From the Archives: The Mormon Problem in the Mind of Freethinkers, circa 1886

By October 29, 2013

At the annual meeting of the Mormon History Association in June, historian Leigh Eric Schmidt delivered a fascinating Tanner Lecture on “Mormons, Freethinkers, and the Limits of Toleration” (a helpful summary of his remarks can be found here). Among other things, I was struck by Schmidt’s discussion of the occasional moments of  agreement between Mormons and Freethinkers in the late 19th century. It was, most often, their mutual distrust and dislike of mainline Christians that afforded them these brief instances of mutual respect and accord.

I recently browsed through several issues of The Truth Seeker, a prominent 19th century newspaper devoted to “freethought and reform,” in search of something entirely unrelated to Mormonism.[1] But as I did, I came across a couple of articles on Mormonism. In the May 15, 1886 edition of the paper, Samuel B. Putnam, the secretary of the American Secular Union, reported on his recent visit to Utah. Among other things, Putnam noted with pleasure that “there are many Liberals at Ogden,” including some former Mormons. “Mr. James B. Stoddard was born in Mormonism,” he reported. “He, however, has a keen and fearless mind, and has broken away from the trammels. He will do much for Freethought by his influence and ability.”

Two weeks later, on May 29, The Truth Seeker published an article on “The Mormon Problem” by Mr. Stoddard. Thinking that it would present an interesting complement to Schmidt’s discussion of Freethinkers’ opinions of Mormons and Mormonism, I present it here in full. As always, original spelling, grammar, and capitalization has been retained.[2]

The Mormon Problem.

The Mormon problem is a question that has demanded a solution from the time of the first revelation of the prophet Joseph Smith up to the present moment. It has been attacked by the clergy, by the press, by the civil and military forces, by mobs, and by statesmen, but it has successfully resisted all the assaults that hav been made upon it. It has been driven and persecuted from the state of New York across the continent to the valleys of the Rocky Mountains. Its prophets were slain and its people forced to leave their homes in the midst of winter. Women and little children were driven, at the point of the bayonet, out into the desolate wilderness, where their footsteps could be traced by the tracks of blood in the driving snow. The history of Christianity is plainly visible in every attempted solution to this problem. Christians could not successfully combat them with scriptural argument, so they adopted the final argument of force and persecution, such as they hav always done. Every effort has been made to solve the question, but they hav all completely failed, and Mormonism is gaining strength and power from every new assault. It is truly said that “the blood of the martyrs is the seed of the church.” Some think that sectarian churches will produce the desired result, but they are mistaken, because the Mormons hav all the Bible they hav and two new ones of recent revelations. So that instead of Christian churches teaching the Mormons the right dogmas, the Mormons can teach Christians three to one. The Mormons follow the law of God as laid down in the Bible, and the Christians don’t. They practice polygamy; they hav the Aaronic and Melchezdic priesthoods; they hav apostles and prophets and revelations; they perform miracles, and their system is an exact copy of the Bible, and they follow its teaching literally, while the Christians follow but very little of it. Therefore, sectarian churches will fail here. The printing-press is supposed to be the instrument that will bring the Mormons into line, but they use it with as much force to preserve their doctrins and build up their kingdom as it is used to oppose them. Mob law and murder hav been tried but they always resulted in the advancement of Mormonism. Laws hav been enacted and Mormons hav been convicted and imprisoned, but this only solidifies the organization of the church and makes the members more enthusiastic and determined than ever; and all this confirms the Mormon in his belief, and he will quote numerous passages of scripture to sustain his position, among which are:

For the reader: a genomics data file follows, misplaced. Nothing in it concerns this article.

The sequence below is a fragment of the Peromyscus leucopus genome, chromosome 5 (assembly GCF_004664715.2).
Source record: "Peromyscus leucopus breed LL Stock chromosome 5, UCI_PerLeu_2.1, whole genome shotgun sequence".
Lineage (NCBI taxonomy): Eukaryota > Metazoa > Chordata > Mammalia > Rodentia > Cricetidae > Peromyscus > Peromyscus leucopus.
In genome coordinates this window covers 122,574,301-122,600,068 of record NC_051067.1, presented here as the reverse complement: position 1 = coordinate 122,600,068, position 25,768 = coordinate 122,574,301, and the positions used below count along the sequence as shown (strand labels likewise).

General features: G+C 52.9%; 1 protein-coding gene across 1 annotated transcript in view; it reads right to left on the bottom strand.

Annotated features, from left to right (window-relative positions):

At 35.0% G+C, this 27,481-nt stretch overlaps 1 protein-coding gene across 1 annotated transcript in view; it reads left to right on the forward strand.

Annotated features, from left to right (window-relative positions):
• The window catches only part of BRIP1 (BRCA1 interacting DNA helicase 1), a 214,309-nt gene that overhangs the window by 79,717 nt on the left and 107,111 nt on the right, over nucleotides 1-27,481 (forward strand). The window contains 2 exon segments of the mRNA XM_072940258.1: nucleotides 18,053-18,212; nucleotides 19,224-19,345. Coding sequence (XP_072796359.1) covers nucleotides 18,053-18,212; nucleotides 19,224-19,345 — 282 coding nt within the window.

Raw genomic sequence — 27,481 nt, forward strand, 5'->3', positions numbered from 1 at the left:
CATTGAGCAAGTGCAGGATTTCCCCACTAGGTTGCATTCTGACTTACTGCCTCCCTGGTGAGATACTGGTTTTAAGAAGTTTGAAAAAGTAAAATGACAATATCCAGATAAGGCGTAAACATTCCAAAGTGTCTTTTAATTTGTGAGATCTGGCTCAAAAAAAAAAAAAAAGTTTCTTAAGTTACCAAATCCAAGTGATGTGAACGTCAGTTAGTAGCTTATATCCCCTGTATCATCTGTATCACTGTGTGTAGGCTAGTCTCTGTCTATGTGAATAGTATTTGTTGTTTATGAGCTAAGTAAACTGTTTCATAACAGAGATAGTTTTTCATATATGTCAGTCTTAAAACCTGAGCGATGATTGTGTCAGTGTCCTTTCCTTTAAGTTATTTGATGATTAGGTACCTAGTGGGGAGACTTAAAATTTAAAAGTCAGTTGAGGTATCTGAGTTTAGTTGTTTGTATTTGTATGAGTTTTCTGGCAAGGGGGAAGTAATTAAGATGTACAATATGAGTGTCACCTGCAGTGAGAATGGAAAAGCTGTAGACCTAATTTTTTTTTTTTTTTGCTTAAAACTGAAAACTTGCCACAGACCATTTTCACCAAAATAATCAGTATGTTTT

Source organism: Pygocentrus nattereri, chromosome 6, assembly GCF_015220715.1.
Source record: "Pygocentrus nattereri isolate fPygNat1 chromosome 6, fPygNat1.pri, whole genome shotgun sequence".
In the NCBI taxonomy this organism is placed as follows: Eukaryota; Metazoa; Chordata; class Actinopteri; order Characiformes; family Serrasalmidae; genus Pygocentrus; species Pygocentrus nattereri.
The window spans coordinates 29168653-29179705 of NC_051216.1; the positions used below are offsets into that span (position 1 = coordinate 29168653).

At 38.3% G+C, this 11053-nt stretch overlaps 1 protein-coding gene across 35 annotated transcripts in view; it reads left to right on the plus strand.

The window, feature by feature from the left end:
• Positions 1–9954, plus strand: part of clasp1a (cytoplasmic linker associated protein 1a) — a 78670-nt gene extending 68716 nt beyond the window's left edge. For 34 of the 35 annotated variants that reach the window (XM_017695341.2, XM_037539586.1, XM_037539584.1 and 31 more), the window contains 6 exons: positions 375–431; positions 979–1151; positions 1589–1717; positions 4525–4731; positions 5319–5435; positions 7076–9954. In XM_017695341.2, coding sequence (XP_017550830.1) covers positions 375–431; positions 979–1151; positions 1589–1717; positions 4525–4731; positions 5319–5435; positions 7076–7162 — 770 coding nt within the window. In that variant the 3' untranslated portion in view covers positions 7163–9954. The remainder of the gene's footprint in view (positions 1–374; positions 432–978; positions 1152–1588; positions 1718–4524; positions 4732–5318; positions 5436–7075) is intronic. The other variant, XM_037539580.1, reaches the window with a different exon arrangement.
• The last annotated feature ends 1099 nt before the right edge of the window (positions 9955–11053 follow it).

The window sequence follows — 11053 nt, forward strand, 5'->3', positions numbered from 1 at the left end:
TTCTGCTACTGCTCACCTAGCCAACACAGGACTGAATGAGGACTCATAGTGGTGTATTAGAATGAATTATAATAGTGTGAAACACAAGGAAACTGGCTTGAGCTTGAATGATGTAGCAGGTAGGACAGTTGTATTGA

Blessed are ye, when all men revile you, and persecute you, and say all manner of evil against you falsely; rejoice and be exceeding glad, for so persecuted they the prophets which were before you.

If ye were of the world, the world would love you, but as ye are not of the world, the world hates you.

The writer was born and raised a Mormon. I was taught by my mother that Mormonism is the only correct government on the earth; that it is the kingdom of God, and all other kingdoms and nations of the earth will be destroyed. She told me that Brigham Young was the greatest and most powerful man on the earth, that he was the agent of God, and that God communicated with him daily. She believed in and practiced polygamy when it tortured the heart and life out of her. She believed in witches, and told me of an old woman, a neighbor of ours, who bewitched our sheep so that they all died. I merely relate this to show the mental condition of the best people of this territory. But, after having such a superstitious, theological training, I outgrew it all when the light of science and education shone on the dark clouds of superstition that had benighted my mind. And so I say that education—scientific education—will solve the “Mormon problem;” and it is the only thing that will or can do it.

Mormonism is a theocracy that is opposed to republicanism. It reverses the doctrins that all men are equal and endowed by certain inalienable rights; that all laws should come from the consent of the governed; that the people are the source of all politcal power, and asserts in lieu thereof as set forth in .he publications of the church, written by Orson Pratt in 1848-9: